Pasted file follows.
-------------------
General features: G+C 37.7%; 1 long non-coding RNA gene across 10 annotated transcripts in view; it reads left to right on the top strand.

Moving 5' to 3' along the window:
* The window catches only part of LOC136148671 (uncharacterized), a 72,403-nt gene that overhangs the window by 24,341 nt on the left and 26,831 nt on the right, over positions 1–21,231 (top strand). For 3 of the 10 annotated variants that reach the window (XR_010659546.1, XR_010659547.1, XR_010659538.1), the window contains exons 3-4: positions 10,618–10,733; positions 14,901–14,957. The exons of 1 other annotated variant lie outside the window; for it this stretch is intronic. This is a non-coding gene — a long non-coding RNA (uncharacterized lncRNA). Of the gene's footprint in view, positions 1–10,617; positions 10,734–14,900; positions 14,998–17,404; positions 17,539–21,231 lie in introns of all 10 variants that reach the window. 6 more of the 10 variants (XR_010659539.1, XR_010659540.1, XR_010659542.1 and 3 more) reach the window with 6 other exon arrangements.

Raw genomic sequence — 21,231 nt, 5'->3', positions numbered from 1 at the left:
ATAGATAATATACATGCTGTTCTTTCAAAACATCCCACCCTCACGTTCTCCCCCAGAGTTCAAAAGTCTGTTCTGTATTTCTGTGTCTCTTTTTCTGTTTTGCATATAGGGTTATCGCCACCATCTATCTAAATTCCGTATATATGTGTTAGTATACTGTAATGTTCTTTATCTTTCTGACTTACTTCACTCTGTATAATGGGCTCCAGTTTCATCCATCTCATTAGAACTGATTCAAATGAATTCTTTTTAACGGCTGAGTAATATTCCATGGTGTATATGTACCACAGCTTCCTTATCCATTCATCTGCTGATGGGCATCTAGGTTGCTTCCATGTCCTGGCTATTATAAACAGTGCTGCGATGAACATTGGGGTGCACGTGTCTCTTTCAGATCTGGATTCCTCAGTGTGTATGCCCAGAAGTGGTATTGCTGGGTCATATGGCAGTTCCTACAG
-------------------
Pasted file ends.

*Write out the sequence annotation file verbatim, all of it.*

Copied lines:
General features: G+C 37.7%; 1 long non-coding RNA gene across 10 annotated transcripts in view; it reads left to right on the top strand.

Moving 5' to 3' along the window:
* The window catches only part of LOC136148671 (uncharacterized), a 72,403-nt gene that overhangs the window by 24,341 nt on the left and 26,831 nt on the right, over positions 1–21,231 (top strand). For 3 of the 10 annotated variants that reach the window (XR_010659546.1, XR_010659547.1, XR_010659538.1), the window contains exons 3-4: positions 10,618–10,733; positions 14,901–14,957. The exons of 1 other annotated variant lie outside the window; for it this stretch is intronic. This is a non-coding gene — a long non-coding RNA (uncharacterized lncRNA). Of the gene's footprint in view, positions 1–10,617; positions 10,734–14,900; positions 14,998–17,404; positions 17,539–21,231 lie in introns of all 10 variants that reach the window. 6 more of the 10 variants (XR_010659539.1, XR_010659540.1, XR_010659542.1 and 3 more) reach the window with 6 other exon arrangements.

Raw genomic sequence — 21,231 nt, 5'->3', positions numbered from 1 at the left:
ATAGATAATATACATGCTGTTCTTTCAAAACATCCCACCCTCACGTTCTCCCCCAGAGTTCAAAAGTCTGTTCTGTATTTCTGTGTCTCTTTTTCTGTTTTGCATATAGGGTTATCGCCACCATCTATCTAAATTCCGTATATATGTGTTAGTATACTGTAATGTTCTTTATCTTTCTGACTTACTTCACTCTGTATAATGGGCTCCAGTTTCATCCATCTCATTAGAACTGATTCAAATGAATTCTTTTTAACGGCTGAGTAATATTCCATGGTGTATATGTACCACAGCTTCCTTATCCATTCATCTGCTGATGGGCATCTAGGTTGCTTCCATGTCCTGGCTATTATAAACAGTGCTGCGATGAACATTGGGGTGCACGTGTCTCTTTCAGATCTGGATTCCTCAGTGTGTATGCCCAGAAGTGGTATTGCTGGGTCATATGGCAGTTCCTACAG